• 1 hour soution time on 1450 PEs
AIAA Drag Prediction Workshop (2001)




• Transonic wing-body configuration
• Typical cases required for design study
   – Matrix of mach and CL values
   – Grid resolution study
• Follow on with engine effects (2003)
                    Cases Run
• Baseline grid: 1.6 million points
   – Full drag Polars for
     Mach=0.5,0.6,0.7,0.75,0.76,0.77,0.78,0.8
   – Total = 72 cases
• Medium grid: 3 million points
   – Full drag polar for each Mach number
   – Total = 48 cases
• Fine grid: 13 million points
   – Drag polar at mach=0.75
   – Total = 7 cases
                 Cornell University, September 17,2002
                         Ithaca New York, USA
   Sample Solution (1.65M Pts)




• Mach=0.75, CL=0.6, Re=3M
• 2.5 hours on 16 Pentium IV 1.7GHz
    Drag Polar at Mach = 0.75




• Grid resolution study
• Good comparison with experimental data
  Comparison with Experiement




• Grid Drag Values
• Incidence Offset for Same CL
Drag Polars at other Mach Numbers




• Grid resolution study
• Discrepancies at Higher Mach/CL Conditions
            Drag Rise Curves




• Grid resolution study
• Discrepancies at Higher Mach/CL Conditions
  Cases Run on ICASE Cluster




• 120 Cases (excluding finest grid)
• About 1 week to compute all cases
             Cornell University, September 17,2002
                     Ithaca New York, USA
Timings on Various Architectures




         Cornell University, September 17,2002
                 Ithaca New York, USA
          Adaptive Meshing
• Potential for large savings trough optimized
  mesh resolution
  – Well suited for problems with large range of scales
  – Possibility of error estimation / control
  – Requires tight CAD coupling (surface pts)
• Mechanics of mesh adaptation
• Refinement criteria and error estimation

               Cornell University, September 17,2002
                       Ithaca New York, USA
Mechanics of Adaptive Meshing

• Various well know isotropic mesh methods
  – Mesh movement
       • Spring analogy
       • Linear elasticity
  –   Local Remeshing
  –   Delaunay point insertion/Retriangulation
  –   Edge-face swapping
  –   Element subdivision
       • Mixed elements (non-simplicial)
       • Require anisotropic refinement in transition regions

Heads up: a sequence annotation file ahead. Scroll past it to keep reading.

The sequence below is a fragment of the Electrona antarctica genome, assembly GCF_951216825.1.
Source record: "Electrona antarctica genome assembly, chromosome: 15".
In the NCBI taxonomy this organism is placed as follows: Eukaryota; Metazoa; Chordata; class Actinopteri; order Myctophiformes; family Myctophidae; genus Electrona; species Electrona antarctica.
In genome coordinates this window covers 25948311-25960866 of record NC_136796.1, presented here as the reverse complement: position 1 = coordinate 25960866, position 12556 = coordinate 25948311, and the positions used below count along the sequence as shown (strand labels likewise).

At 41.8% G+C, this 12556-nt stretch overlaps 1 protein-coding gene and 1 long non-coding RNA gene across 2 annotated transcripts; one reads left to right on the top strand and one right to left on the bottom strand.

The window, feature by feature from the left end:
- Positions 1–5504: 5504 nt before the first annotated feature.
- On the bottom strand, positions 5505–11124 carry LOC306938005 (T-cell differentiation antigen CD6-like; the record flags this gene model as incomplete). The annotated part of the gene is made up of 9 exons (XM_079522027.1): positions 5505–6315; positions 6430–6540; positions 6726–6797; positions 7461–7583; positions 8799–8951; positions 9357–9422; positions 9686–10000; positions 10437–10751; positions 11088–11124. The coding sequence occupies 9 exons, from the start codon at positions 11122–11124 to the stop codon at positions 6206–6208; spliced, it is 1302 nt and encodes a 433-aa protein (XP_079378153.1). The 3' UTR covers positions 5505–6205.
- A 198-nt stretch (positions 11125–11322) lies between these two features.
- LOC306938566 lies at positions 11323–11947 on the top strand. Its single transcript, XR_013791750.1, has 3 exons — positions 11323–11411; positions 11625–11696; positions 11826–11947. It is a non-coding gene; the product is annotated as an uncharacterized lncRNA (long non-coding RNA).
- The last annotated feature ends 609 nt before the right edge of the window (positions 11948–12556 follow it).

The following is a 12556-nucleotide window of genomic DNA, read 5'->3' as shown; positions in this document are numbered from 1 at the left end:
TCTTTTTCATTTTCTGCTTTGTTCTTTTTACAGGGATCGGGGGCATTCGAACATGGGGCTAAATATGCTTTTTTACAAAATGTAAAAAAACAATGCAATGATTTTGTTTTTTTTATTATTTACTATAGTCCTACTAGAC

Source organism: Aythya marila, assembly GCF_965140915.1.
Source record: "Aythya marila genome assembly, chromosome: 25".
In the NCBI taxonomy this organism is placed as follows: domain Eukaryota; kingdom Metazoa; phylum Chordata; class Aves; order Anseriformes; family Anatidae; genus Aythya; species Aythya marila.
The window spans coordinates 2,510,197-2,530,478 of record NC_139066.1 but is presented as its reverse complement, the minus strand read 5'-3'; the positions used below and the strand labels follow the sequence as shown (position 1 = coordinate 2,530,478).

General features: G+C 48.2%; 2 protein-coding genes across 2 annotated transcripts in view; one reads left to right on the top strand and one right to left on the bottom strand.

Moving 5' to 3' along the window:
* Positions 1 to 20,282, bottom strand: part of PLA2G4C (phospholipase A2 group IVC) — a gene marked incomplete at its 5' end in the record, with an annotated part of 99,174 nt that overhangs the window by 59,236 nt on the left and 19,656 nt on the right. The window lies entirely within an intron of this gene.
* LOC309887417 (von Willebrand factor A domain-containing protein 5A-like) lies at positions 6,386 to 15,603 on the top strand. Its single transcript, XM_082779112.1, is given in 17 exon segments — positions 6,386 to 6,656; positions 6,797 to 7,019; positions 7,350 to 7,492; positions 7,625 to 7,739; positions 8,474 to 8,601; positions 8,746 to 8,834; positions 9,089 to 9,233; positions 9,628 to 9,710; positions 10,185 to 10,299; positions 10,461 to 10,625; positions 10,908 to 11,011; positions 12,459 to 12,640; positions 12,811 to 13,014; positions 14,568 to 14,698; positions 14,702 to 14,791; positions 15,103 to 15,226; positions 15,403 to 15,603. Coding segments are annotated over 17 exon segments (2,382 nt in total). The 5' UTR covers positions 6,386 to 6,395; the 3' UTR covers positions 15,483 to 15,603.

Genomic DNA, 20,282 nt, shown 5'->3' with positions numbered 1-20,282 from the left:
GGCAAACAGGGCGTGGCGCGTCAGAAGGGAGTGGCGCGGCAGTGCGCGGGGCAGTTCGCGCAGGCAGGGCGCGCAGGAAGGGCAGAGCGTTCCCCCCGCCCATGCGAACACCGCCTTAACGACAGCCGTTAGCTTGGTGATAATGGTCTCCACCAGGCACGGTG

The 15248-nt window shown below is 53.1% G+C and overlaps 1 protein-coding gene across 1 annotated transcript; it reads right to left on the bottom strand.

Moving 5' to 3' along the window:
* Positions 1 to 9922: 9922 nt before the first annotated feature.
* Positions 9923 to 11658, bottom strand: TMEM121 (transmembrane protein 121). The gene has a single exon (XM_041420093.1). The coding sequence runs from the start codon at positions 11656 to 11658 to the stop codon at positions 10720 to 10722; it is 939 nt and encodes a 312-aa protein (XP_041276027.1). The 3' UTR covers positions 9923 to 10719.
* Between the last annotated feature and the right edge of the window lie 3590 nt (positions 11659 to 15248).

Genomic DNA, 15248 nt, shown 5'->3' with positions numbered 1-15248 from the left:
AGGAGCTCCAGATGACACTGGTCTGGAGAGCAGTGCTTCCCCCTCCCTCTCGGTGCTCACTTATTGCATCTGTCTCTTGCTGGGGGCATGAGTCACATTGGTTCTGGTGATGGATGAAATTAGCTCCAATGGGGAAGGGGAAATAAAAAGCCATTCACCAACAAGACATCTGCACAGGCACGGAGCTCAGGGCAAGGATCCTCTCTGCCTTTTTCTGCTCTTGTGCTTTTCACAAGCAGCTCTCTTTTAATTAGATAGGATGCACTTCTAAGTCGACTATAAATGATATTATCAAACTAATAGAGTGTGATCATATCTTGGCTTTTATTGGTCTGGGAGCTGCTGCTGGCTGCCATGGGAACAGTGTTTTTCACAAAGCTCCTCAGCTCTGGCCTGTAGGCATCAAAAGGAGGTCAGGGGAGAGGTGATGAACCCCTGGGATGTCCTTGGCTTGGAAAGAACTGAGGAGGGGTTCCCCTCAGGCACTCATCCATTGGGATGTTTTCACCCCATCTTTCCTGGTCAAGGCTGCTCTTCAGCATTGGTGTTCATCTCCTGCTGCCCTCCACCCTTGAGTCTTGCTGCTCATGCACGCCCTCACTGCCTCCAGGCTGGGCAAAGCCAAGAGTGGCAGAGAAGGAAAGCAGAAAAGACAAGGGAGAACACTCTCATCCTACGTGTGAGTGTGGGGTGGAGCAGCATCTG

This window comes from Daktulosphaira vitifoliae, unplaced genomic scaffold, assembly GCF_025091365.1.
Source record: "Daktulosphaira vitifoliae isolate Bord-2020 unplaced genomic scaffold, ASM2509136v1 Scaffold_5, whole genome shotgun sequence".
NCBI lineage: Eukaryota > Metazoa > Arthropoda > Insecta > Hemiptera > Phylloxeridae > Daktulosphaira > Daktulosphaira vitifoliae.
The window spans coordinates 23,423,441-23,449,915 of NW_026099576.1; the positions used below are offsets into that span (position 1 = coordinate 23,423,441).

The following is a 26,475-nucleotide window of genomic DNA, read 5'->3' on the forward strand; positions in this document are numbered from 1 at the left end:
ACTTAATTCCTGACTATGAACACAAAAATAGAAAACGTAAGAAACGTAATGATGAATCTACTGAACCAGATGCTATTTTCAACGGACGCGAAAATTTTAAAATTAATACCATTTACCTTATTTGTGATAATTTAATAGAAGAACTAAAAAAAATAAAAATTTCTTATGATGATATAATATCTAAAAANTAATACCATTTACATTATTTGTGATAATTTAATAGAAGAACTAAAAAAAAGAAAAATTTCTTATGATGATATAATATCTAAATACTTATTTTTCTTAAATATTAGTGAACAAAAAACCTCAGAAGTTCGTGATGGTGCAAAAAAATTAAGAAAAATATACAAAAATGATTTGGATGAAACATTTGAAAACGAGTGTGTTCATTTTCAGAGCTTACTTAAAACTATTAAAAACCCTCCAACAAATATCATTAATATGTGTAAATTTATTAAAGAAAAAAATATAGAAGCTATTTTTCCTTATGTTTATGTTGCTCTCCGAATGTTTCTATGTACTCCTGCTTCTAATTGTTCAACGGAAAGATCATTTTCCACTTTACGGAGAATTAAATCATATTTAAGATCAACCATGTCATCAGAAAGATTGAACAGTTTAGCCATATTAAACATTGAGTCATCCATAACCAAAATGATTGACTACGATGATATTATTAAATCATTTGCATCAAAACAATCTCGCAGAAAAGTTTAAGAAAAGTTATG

Cornell University, September 17,2002
                             Ithaca New York, USA
Subdivision Types for Tetrahedra




          Cornell University, September 17,2002
                  Ithaca New York, USA
Subdivision Types for Prisms




        Cornell University, September 17,2002
                Ithaca New York, USA
Subdivision Types for Pyramids




         Cornell University, September 17,2002
                 Ithaca New York, USA
Subdivision Types for Hexahedra




         Cornell University, September 17,2002
                 Ithaca New York, USA
Adaptive Tetrahedral Mesh by Subdivision




            Cornell University, September 17,2002
                    Ithaca New York, USA
Adaptive Hexahedral Mesh by Subdivision




            Cornell University, September 17,2002
                    Ithaca New York, USA
Adaptive Hybrid Mesh by Subdivision




          Cornell University, September 17,2002
                  Ithaca New York, USA
 Overlapping Unstructured Meshes
• Alternative to Moving Mesh for Large Scale
  Relative Geometry Motion
• Multiple Overlapping Meshes treated as single
  data-structure
   – Dynamic Determination of active/inactive/ghost cells
• Advantages for Parallel Computing
   – Obviates dynamic load rebalancing required with mesh
     motion techniques
   – Intergrid communication must be dynamically
     recomputed and rebalanced
      • Concept of Rendez-vous grid (Plimpton and Hendrickson)

                   Cornell University, September 17,2002
                           Ithaca New York, USA
 Overlapping Unstructured Meshes




• Simple 2D transient example
              Cornell University, September 17,2002
                      Ithaca New York, USA
                  Conclusions
• Unstructured mesh technology enabling technology
  for computational aerodynamics
   – Complex geometry handling facilitated
   – Efficient steady-state solvers
   – Highly effective parallelization
• Accurate solutions possible for on-design conditions
   – Mostly attached flow
   – Grid resolution always an issue
• Adaptive meshing potential not fully exploited
   – Refinement criteria require more research
• Future work to include more physics
   – Turbulence, transition, unsteady flows, moving meshes
                  Cornell University, September 17,2002
                          Ithaca New York, USA